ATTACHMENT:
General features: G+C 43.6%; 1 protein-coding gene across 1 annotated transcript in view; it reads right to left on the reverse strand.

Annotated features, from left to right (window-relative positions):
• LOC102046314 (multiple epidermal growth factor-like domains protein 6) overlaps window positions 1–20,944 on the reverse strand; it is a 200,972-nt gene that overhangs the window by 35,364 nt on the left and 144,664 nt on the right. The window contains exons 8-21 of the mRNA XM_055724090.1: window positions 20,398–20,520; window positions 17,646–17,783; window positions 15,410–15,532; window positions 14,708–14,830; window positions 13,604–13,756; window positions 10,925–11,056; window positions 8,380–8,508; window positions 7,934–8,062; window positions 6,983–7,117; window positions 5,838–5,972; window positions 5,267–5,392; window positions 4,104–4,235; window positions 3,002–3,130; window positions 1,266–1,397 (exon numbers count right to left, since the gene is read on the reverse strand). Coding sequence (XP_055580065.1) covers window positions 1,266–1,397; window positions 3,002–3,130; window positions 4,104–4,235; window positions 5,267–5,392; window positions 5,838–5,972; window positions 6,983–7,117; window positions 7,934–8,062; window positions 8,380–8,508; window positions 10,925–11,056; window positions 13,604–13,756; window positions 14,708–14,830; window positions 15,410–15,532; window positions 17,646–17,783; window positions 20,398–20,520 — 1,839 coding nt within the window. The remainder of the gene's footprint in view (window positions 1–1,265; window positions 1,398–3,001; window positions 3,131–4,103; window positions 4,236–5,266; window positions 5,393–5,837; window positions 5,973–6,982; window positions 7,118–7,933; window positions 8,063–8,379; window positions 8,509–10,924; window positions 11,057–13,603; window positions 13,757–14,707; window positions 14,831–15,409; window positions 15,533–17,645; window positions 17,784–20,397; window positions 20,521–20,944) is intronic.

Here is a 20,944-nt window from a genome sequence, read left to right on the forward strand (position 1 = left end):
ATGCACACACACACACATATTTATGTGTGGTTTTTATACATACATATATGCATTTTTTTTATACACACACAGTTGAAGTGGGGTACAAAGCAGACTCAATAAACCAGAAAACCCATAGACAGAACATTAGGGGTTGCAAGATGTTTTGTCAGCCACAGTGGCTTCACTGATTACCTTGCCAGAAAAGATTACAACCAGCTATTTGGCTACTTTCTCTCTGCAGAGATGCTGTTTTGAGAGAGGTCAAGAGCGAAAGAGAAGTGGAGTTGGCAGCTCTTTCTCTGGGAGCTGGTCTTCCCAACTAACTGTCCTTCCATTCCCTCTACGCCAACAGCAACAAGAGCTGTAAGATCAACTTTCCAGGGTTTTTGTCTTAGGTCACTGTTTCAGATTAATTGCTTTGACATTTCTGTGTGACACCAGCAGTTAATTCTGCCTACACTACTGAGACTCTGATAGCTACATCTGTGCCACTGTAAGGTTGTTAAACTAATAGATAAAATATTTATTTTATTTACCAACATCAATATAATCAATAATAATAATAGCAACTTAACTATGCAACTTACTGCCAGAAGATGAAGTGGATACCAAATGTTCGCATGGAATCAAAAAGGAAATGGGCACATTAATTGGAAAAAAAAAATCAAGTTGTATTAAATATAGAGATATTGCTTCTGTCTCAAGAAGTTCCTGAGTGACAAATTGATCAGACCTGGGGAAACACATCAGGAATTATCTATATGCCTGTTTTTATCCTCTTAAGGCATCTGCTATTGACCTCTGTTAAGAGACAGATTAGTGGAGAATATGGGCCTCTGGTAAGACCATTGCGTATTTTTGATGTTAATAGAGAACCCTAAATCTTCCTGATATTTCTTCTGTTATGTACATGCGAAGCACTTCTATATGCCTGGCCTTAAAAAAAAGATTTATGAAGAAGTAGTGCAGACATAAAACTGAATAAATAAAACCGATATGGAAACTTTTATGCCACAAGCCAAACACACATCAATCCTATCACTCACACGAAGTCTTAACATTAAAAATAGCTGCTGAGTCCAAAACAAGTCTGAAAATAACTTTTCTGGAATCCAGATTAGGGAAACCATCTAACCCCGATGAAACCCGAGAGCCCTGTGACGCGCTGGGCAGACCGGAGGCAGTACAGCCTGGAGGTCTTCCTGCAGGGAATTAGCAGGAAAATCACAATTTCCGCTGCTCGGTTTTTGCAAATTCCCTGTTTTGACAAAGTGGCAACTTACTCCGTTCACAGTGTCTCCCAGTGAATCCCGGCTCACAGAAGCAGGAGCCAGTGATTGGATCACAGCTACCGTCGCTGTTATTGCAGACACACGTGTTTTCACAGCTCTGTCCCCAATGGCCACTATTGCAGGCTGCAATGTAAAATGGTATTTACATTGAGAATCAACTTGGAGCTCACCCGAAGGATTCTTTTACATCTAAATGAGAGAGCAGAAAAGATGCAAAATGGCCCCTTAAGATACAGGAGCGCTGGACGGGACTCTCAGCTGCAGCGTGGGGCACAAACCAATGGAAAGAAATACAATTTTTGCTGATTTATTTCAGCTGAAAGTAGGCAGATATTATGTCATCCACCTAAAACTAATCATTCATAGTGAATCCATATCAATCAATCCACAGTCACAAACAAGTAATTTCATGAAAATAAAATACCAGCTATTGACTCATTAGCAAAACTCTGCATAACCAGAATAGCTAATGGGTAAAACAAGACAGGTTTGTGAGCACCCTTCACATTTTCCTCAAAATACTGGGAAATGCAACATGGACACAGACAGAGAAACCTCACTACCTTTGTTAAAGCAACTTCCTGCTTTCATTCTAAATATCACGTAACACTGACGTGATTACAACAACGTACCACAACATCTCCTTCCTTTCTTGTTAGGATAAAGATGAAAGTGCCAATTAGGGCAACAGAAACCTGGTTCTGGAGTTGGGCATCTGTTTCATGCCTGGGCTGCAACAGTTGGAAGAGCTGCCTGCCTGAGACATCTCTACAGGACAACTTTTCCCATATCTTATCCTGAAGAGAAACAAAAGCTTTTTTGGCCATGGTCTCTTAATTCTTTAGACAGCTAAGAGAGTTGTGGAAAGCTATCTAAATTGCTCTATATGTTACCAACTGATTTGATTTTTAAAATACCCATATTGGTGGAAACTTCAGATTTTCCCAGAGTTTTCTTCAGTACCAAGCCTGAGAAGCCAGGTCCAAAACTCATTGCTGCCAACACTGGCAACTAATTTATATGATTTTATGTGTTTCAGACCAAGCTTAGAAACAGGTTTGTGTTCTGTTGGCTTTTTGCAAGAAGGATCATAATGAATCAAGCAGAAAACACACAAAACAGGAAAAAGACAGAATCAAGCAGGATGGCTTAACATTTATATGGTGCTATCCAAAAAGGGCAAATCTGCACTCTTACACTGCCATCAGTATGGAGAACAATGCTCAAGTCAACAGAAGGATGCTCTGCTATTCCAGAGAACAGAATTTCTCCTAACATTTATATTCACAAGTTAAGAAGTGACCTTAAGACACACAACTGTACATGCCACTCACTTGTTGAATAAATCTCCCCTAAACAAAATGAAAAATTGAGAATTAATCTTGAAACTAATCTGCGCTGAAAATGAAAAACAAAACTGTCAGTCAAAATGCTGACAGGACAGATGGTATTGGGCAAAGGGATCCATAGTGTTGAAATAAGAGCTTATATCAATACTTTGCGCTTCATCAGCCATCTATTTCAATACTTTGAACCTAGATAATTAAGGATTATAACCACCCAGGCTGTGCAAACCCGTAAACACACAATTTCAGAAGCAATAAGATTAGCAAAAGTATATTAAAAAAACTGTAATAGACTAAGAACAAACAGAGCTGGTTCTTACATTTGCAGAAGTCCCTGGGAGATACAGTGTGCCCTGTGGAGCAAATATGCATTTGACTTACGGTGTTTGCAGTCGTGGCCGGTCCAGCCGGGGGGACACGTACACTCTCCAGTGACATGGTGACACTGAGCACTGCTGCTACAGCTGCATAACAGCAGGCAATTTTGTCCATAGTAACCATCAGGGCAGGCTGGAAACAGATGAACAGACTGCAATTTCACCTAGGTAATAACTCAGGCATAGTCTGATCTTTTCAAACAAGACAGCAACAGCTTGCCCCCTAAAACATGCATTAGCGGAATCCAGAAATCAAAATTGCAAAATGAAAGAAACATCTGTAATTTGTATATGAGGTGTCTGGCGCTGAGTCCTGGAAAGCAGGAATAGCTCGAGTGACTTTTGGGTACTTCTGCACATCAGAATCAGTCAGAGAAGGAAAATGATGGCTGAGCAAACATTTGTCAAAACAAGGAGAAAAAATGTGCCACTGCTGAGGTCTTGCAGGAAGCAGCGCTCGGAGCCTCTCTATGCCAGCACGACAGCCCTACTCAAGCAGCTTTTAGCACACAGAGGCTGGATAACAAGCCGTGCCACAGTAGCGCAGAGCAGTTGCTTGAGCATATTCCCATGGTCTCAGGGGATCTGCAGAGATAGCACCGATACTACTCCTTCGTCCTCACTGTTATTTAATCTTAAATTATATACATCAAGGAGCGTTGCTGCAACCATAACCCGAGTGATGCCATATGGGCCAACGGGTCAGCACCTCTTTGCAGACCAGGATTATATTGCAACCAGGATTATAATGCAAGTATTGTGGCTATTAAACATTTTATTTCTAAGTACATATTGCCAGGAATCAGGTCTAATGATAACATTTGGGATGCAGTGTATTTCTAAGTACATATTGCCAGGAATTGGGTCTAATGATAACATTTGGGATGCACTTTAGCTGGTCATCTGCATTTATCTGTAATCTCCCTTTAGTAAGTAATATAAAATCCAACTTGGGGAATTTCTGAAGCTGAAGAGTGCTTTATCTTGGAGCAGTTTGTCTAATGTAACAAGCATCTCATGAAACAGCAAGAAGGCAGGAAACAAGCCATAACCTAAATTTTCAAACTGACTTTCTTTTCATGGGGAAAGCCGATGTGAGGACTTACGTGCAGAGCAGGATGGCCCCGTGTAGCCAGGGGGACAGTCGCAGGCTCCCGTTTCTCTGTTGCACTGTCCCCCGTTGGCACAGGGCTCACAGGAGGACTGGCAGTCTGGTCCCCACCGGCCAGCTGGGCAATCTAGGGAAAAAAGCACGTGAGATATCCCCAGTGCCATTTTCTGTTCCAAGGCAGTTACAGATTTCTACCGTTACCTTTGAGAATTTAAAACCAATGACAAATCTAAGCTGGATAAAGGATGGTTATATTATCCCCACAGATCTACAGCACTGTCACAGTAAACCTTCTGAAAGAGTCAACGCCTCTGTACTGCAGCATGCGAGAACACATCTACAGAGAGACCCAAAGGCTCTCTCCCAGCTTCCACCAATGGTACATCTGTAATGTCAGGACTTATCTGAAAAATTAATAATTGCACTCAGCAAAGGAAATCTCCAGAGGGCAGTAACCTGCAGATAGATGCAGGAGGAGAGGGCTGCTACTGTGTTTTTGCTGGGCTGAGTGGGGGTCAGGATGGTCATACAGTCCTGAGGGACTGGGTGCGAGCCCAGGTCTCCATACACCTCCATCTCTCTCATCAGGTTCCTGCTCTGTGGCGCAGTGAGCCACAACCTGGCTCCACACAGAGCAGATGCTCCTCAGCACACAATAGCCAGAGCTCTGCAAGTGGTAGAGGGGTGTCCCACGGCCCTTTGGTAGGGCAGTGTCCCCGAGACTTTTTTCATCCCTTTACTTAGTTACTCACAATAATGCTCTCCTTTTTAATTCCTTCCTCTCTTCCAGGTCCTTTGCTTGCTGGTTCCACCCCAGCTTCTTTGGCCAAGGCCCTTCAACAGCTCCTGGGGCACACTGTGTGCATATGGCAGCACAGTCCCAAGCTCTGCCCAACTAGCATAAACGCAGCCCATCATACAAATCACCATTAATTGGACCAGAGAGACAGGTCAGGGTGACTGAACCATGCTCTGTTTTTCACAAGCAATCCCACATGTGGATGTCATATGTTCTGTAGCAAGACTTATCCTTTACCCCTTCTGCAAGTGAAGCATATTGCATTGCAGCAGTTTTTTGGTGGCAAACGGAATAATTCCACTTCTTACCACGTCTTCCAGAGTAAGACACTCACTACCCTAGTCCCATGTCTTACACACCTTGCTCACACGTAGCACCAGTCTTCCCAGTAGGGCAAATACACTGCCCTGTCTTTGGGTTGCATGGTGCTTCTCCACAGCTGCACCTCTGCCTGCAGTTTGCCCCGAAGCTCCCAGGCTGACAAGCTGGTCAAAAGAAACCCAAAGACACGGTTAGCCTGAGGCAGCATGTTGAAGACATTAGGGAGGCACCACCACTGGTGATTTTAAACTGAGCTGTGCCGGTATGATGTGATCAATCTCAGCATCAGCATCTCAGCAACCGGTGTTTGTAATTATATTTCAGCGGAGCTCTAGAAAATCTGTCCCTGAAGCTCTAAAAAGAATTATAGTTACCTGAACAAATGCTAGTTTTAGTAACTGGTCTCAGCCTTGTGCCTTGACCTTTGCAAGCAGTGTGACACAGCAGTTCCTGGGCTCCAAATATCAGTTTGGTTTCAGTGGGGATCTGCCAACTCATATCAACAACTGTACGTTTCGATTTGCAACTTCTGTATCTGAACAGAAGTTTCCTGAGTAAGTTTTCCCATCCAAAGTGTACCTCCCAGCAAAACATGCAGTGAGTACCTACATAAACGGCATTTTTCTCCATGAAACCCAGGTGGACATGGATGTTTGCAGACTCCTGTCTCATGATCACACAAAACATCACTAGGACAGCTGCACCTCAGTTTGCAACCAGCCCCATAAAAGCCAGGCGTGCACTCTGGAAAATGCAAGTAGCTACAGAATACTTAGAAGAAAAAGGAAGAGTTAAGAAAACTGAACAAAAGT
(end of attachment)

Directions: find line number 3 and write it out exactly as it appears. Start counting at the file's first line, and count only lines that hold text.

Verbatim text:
• LOC102046314 (multiple epidermal growth factor-like domains protein 6) overlaps window positions 1–20,944 on the reverse strand; it is a 200,972-nt gene that overhangs the window by 35,364 nt on the left and 144,664 nt on the right. The window contains exons 8-21 of the mRNA XM_055724090.1: window positions 20,398–20,520; window positions 17,646–17,783; window positions 15,410–15,532; window positions 14,708–14,830; window positions 13,604–13,756; window positions 10,925–11,056; window positions 8,380–8,508; window positions 7,934–8,062; window positions 6,983–7,117; window positions 5,838–5,972; window positions 5,267–5,392; window positions 4,104–4,235; window positions 3,002–3,130; window positions 1,266–1,397 (exon numbers count right to left, since the gene is read on the reverse strand). Coding sequence (XP_055580065.1) covers window positions 1,266–1,397; window positions 3,002–3,130; window positions 4,104–4,235; window positions 5,267–5,392; window positions 5,838–5,972; window positions 6,983–7,117; window positions 7,934–8,062; window positions 8,380–8,508; window positions 10,925–11,056; window positions 13,604–13,756; window positions 14,708–14,830; window positions 15,410–15,532; window positions 17,646–17,783; window positions 20,398–20,520 — 1,839 coding nt within the window. The remainder of the gene's footprint in view (window positions 1–1,265; window positions 1,398–3,001; window positions 3,131–4,103; window positions 4,236–5,266; window positions 5,393–5,837; window positions 5,973–6,982; window positions 7,118–7,933; window positions 8,063–8,379; window positions 8,509–10,924; window positions 11,057–13,603; window positions 13,757–14,707; window positions 14,831–15,409; window positions 15,533–17,645; window positions 17,784–20,397; window positions 20,521–20,944) is intronic.